She attended Marymount College in Tarrytown, N.Y., graduating in 1937 with an associate’s degree. She then worked at Bristol Bank and Trust as a teller until she married Hubert Phelan when she was 27. They wed in the church in which she had been baptized.

The pair moved out West for a few years before returning to Bristol, to reside one street away from her parents. Mrs. Phelan stayed home, raising the couple’s three children.

“She was a great mother in the sense that she led by example, not by noise,” her son said.

Mrs. Phelan also gave back to the community, working with the Bristol Girls Club and serving on the local branch of the Visiting Nurses Board.

Her husband died in 1995, and about seven years ago, Mrs. Phelan moved to Framingham to be closer to her children, five of her grandchildren, and four great-grandchildren. “It was a great thing for her later in life that she met all the [grand]kids,” her son said.

Besides her son Kevin, Mrs. Phelan leaves another son, Brian, of Wayland; and a daughter, Patricia, of Wellesley.

Services have been held.

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March 19, 2011 at 3:30 pm

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Thelma Prince, 84; assisted with research that led to development of polio vaccine

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Published on March 10, 2011 in The Boston Globe, Page B9

Thelma LeBlanc was just 7 years old when she began singing in the First Baptist Church choir in Peabody.

There, she met Robert Prince, whom she started dating in college and wed in 1951. Together they shared their love of music, staying involved in church choirs until the 1990s.

Mrs. Prince, a researcher involved in development of the polio vaccine, died Feb. 20 in her Arlington home from respiratory problems after a long period of declining health. She was 84.

Born in Salem, she moved to Peabody in the eighth grade and soon found herself drawn to the sciences, straying from the then-typical careers for women.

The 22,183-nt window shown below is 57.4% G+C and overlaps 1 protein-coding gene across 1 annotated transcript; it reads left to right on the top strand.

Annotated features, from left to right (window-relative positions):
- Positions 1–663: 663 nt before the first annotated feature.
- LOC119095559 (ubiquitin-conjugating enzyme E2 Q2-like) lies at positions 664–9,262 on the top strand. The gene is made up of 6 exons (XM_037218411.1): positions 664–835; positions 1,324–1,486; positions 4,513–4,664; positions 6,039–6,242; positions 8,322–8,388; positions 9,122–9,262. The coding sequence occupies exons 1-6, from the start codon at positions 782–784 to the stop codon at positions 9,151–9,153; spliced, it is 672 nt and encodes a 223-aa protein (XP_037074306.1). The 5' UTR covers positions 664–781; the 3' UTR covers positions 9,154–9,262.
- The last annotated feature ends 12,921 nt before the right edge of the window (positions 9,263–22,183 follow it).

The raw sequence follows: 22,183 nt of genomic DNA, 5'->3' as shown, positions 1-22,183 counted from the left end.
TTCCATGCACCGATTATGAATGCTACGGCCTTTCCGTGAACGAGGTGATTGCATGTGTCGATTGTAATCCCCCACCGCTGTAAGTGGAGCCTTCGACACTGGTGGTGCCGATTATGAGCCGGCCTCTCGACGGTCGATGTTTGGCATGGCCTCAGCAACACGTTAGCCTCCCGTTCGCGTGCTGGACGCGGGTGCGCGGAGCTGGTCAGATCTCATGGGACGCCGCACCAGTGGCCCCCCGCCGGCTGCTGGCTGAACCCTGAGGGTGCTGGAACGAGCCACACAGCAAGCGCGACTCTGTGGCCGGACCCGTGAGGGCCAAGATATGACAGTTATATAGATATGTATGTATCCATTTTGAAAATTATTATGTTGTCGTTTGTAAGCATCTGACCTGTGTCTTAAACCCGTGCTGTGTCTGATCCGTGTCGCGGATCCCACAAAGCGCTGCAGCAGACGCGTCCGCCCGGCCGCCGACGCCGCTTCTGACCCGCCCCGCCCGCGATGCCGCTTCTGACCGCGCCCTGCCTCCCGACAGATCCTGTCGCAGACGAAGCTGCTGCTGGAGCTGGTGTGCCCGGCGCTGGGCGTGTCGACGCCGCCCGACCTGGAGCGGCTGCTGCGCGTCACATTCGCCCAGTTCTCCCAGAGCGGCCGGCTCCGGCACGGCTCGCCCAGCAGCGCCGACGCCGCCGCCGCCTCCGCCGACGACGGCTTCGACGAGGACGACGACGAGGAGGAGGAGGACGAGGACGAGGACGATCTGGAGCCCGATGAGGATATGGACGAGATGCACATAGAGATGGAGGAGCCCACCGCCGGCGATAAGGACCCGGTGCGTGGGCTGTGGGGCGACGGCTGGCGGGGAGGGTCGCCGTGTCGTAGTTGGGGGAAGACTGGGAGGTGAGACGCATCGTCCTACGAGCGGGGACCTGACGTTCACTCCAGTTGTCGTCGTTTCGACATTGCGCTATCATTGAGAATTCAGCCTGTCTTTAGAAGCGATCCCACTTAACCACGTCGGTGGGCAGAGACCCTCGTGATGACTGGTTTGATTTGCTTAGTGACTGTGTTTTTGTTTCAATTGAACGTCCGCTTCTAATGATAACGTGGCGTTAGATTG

“She at a quite early age began developing ideas of what she wanted in life,” her husband said. “She was a person who had goals, objectives, and that’s what she went for in everything.”

She was salutatorian of the Peabody High School class of 1944 and earned her bachelor’s in science in 1948 from Simmons College in Boston. During her senior year at Simmons, a professor suggested she would be a good fit for a research position at Harvard Medical School, and she began working there soon after graduation.

At Harvard, Mrs. Prince was on a team that helped Dr. John Enders grow the polio virus in a laboratory, proving a vaccine was theoretically possible. Enders later received a Nobel Prize for the work.

After she and Prince married, they moved to New Hampshire for two years before returning to Massachusetts, where she worked at Tufts University’s School of Medicine before leaving to raise a family.

“I’m just putting it all together now – she loved her children and she was a great mother, and she had to put part of herself aside to do that when it wasn’t the norm to have a career and raise a family,” said her daughter, Janet, of New Castle, N.H.

As a mother, she ran a tight household for her three children, full of to-do lists; and she encouraged her children to pursue their interests and education.

“She was very, very devoted to them,” her husband said. “She showed her love for them by her steadfast way, by doing all those things you would want a mother to do.”

After the children were older, Mrs. Prince went back to working outside the home, serving as a proofreader on a number of projects, including the American Heritage Dictionary of the English Language (3d edition). She had a lifelong love of words, and read the newspaper daily. She also enjoyed crossword puzzles.

Her affection for words gave her a bond with her daughter. A few weeks before her death, she called Janet to share a word she had found in a crossword puzzle that she thought would be good in her daughter’s Words with Friends game, a popular application for Apple products.

Besides her husband and daughter, Mrs. Prince leaves her sons, David of Winslow, Maine, and William of Tarzana, Calif.; and a sister, Marguerite Brooks of East Swanzey, N.H. Services have been held.

Written by jdunccc

March 10, 2011 at 3:36 pm

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Marion Wright Crampton, occupational therapist, 96

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Published on March 3, 2011 in The Boston Globe, Page B13